Evidence for neuronal localisation of enteroviral sequences in motor neurone disease/amyotrophic lateral sclerosis by in situ hybridization

Chris J. Woodall, D. I. Graham

    Research output: Contribution to journalArticle

    Abstract

    Sequences resembling those of human enterovirus type B sequences have been associated with motor neurone disease/amyotrophic lateral sclerosis. In a previous study we detected enteroviral sequences in spinal cord/brain stem from cases of motor neurone disease/amyotrophic lateral sclerosis, but not controls. Adjacent tissue sections to two of those strongly positive for these sequences by reverse-transcriptase polymerase chain reaction were analyzed by in situ hybridization with digoxigenin-labelled virus-specific antisense riboprobes. In one case, a female aged 83 showing 12 month rapid progressive disease, signal was specifically localized to cells identifiable as motor neurones of the anterior horn. In another case, a male aged 63 with a 60-month history of progressive muscle weakness, dysarthia, dyspnoea and increased tendon reflexes, signal was located to neurones in the gracile/cuneate nuclei of the brain stem tissue block that had been analyzed. This case showed loss of neurones in the anterior horn of the spinal cord by histopathologic examination which would account for clinical signs of motor neurone disease/amyotrophic lateral sclerosis. Dysfunction of the gracile/cuneate nuclei might have been masked by the paralytic disease. These structures are adjacent to the hypoglossal nuclei, and suggest either localised dissemination from hypoglossal nuclei or a possible route of dissemination of infection through the brainstem to the hypoglossal nuclei. These findings provide further evidence for the possible involvement of enteroviruses in motor neurone disease/amyotrophic lateral sclerosis.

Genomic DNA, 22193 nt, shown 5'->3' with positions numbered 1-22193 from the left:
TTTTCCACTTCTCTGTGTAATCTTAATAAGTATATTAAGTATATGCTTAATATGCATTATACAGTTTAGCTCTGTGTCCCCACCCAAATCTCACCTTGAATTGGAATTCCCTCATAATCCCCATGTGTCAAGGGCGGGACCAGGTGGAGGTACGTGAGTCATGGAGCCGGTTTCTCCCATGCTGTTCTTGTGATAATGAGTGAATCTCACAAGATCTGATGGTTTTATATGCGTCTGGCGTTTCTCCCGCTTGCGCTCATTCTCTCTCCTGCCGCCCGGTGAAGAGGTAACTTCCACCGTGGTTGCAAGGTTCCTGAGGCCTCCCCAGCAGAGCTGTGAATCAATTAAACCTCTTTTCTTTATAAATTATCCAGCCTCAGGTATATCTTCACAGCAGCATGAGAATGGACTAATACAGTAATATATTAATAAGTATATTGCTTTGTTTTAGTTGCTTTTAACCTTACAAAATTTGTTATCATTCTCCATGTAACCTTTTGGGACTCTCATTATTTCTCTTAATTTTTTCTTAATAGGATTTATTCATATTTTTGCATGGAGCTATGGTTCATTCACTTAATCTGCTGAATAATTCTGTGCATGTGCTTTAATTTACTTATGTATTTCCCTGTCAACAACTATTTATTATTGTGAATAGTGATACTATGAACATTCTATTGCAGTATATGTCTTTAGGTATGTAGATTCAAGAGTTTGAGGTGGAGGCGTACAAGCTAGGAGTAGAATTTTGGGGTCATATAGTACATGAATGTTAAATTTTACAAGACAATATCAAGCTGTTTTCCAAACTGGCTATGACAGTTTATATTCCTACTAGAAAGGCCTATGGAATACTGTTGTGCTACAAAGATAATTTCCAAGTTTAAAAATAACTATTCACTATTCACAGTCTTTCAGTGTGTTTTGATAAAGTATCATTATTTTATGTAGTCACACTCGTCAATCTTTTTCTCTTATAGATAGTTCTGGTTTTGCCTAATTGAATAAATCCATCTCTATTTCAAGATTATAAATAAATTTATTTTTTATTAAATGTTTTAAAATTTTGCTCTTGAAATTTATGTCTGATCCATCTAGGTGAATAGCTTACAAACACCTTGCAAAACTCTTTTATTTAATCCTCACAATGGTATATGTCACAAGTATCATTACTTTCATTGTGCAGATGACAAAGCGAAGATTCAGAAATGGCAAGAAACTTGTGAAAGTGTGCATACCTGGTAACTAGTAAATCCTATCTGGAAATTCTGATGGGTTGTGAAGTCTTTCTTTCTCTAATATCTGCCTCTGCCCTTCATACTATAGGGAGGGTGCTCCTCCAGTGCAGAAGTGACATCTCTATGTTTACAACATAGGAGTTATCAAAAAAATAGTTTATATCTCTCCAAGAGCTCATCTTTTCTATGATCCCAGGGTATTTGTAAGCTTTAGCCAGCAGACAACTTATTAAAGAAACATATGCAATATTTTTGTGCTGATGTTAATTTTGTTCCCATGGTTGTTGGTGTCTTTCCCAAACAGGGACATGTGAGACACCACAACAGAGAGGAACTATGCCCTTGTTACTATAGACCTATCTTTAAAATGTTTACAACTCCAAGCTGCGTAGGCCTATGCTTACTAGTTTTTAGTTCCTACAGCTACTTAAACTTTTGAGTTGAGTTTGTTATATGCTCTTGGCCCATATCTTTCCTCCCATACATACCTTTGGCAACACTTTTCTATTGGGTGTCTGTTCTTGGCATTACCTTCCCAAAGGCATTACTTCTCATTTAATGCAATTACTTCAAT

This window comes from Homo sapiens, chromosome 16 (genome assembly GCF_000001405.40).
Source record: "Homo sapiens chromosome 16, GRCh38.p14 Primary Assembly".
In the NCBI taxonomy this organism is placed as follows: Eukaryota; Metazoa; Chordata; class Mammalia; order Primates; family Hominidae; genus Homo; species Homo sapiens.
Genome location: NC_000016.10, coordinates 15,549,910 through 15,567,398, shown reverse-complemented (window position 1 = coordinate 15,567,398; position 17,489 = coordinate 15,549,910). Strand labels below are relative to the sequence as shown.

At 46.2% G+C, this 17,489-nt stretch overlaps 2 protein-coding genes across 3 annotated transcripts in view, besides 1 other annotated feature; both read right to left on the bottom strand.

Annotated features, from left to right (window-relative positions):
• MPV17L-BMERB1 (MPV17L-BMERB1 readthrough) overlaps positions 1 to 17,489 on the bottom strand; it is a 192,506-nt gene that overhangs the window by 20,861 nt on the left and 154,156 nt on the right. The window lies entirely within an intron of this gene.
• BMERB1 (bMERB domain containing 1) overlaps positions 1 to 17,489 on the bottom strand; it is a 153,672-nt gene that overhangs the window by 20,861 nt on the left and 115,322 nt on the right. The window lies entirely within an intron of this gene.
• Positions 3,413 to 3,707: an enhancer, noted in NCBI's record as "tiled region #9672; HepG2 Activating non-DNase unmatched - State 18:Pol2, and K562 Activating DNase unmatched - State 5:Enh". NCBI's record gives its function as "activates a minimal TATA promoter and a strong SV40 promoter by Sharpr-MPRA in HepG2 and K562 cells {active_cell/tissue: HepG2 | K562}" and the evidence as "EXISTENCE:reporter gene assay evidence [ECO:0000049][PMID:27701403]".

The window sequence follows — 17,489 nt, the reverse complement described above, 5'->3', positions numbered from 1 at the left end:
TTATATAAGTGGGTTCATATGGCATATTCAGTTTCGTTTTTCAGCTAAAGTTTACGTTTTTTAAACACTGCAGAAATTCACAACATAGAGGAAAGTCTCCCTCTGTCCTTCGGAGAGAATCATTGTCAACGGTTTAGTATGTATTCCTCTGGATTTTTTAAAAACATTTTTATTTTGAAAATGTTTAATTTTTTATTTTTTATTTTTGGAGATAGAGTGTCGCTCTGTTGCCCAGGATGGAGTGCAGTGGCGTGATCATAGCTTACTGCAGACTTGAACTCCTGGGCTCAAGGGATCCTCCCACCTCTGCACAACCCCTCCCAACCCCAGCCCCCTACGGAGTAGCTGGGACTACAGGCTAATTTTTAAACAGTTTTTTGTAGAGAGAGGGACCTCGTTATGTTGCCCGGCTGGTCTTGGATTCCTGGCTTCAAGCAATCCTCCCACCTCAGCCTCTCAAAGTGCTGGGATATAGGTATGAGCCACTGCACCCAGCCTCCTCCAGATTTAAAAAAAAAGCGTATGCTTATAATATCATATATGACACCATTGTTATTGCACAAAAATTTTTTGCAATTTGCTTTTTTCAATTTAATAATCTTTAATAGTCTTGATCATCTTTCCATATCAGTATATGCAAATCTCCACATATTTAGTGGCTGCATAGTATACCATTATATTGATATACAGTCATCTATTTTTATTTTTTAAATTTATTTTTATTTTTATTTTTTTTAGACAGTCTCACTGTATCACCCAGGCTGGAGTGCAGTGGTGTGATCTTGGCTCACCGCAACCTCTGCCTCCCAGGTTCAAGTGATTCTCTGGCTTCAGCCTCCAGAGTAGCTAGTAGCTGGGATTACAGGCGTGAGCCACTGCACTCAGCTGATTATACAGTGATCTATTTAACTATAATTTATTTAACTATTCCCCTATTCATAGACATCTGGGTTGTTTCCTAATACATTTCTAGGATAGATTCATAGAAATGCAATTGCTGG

Original languageEnglish
    JournalEuropean Journal of Histochemistry
    Publication statusPublished - 1 Apr 2004

    Keywords

    • motor neurone disease
    • enterovirus
    • echovirus
    • in situ hybridization

    Fingerprint Dive into the research topics of 'Evidence for neuronal localisation of enteroviral sequences in motor neurone disease/amyotrophic lateral sclerosis by in situ hybridization'. Together they form a unique fingerprint.

  • Cite this